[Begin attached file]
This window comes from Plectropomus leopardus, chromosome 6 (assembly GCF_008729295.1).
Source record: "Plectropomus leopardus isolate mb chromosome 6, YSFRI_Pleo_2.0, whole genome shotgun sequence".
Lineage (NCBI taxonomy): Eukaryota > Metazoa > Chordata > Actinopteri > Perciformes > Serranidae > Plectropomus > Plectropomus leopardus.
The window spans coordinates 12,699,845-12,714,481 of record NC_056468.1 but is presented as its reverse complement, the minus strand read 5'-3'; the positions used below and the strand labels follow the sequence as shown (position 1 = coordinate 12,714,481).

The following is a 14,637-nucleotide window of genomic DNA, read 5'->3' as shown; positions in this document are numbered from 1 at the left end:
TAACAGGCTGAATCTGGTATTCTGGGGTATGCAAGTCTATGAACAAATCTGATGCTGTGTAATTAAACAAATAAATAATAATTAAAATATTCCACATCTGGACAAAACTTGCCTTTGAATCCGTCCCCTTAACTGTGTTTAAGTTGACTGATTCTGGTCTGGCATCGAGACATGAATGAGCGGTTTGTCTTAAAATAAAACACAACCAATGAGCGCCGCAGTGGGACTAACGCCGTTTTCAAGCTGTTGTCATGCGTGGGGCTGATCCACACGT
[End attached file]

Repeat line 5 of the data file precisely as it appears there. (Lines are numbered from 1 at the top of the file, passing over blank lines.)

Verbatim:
The following is a 14,637-nucleotide window of genomic DNA, read 5'->3' as shown; positions in this document are numbered from 1 at the left end: